As the fashionable shopping district continued to migrate northward, West 14th Street became a center of lower-end stores.  In February 1918, with World War I still raging, the U. S. Army's Quartermaster Department announced it would lease 56 West 14th Street "for distribution purposes."

Two years later, on October 17, 1920, The New York Times reported that Acker, Merrall & Condit had purchased and moved into the former Macy & Co. annex building.  "More than $200,000 has been spent in remodeling the structure, and the firm's removal there is an important commercial change and addition to the one-time shopping section of Fourteenth Street," said that article.

Acker, Merrall & Condit had long roots, going back to a business founded in 1820.  The firm imported luxury commodities, like fine wines, "fancy groceries," and cigars.  The ground floor was leased to Kanter's Department Store, which dealt in a variety of goods from "gent's furnishings," to dry goods, shoes and furs.  The store remained through 1926, after which a Sears, Roebuck & Co. branch occupied the space for two years.

Although it retained possession of the property, in 1931 Acker, Merrall & Condit relocated.  The Hale Desk Company signed a ten year lease starting on May 1 that year for all but the ground floor space.  The firm used the upper floors, where well-dressed women had once shopped for kid gloves and feathery hats, as an office furniture warehouse through 1939.

That year The New York Sun reported that the Noma Electric Corporation had purchased the building, calling it "an important transaction in the Fourteenth street section."  Founded in 1925 by Albert Sadacca, the firm was an offshoot of his family's Christmas light manufacturing company, the National Outfit Manufacturers Association.  Reorganized in 1953 as Noma Lites, Inc., it was reportedly the largest maker of Christmas lighting decorations in the world at one point.  The firm remained in the building until its closure in 1965.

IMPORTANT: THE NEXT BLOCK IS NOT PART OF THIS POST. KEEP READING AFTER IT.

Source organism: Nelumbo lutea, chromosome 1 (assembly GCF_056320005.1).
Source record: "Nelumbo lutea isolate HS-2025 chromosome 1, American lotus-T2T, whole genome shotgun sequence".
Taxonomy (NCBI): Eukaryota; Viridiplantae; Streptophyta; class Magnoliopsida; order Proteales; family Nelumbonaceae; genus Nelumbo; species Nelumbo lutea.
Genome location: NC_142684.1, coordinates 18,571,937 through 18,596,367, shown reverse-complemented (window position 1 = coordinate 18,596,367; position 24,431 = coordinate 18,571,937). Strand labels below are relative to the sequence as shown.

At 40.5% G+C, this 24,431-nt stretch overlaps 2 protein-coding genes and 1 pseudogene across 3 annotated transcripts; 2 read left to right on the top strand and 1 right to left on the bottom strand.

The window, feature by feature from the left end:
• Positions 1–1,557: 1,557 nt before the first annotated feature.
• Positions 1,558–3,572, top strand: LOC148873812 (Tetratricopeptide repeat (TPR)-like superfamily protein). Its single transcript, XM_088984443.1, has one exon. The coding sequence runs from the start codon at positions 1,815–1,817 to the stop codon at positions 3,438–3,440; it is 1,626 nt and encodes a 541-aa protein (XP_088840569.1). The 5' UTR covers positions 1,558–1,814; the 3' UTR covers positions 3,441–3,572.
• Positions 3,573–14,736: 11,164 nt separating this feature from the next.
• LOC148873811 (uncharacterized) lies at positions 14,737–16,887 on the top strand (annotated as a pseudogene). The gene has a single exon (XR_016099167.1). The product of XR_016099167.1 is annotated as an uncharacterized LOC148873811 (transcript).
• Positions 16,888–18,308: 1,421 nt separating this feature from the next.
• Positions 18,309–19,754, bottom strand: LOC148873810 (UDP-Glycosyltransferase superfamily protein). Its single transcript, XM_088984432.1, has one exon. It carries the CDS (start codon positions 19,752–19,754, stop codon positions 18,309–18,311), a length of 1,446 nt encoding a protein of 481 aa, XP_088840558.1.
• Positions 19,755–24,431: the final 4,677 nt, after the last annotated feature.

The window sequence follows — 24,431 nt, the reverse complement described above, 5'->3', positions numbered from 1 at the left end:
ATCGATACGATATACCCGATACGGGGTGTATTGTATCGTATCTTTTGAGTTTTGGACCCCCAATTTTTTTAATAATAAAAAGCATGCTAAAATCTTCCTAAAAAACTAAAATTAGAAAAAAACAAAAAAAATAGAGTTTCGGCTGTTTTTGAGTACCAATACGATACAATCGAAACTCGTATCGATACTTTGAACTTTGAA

A close-up of the 1904 photograph shows the original first floor appearance and a panel placed over the Macy's sign above the entrance.  (Note the little boy in the sailor suit.)  from the collection of the Library of Congress (cropped)

The building next became home to TICO Plastics, here until 1971, and art book publishers Clarke & Way, Inc. which closed in 1970.  The painted Macy's sign above the storefront survived, protected for some years by an added panel.  By 2011, when the building was granted individual landmark designation, it was greatly faded, but still legible.  Recently, however, the signage that had survived since 1897 was painted over.

Although the ground floor has been brutalized, the upper portion of the former R. H. Macy & Co. Annex building remains essentially intact.

photographs by the author
many thanks to historian Anthony Bellov for suggesting this post
no permission to reuse the content of this blog has been granted to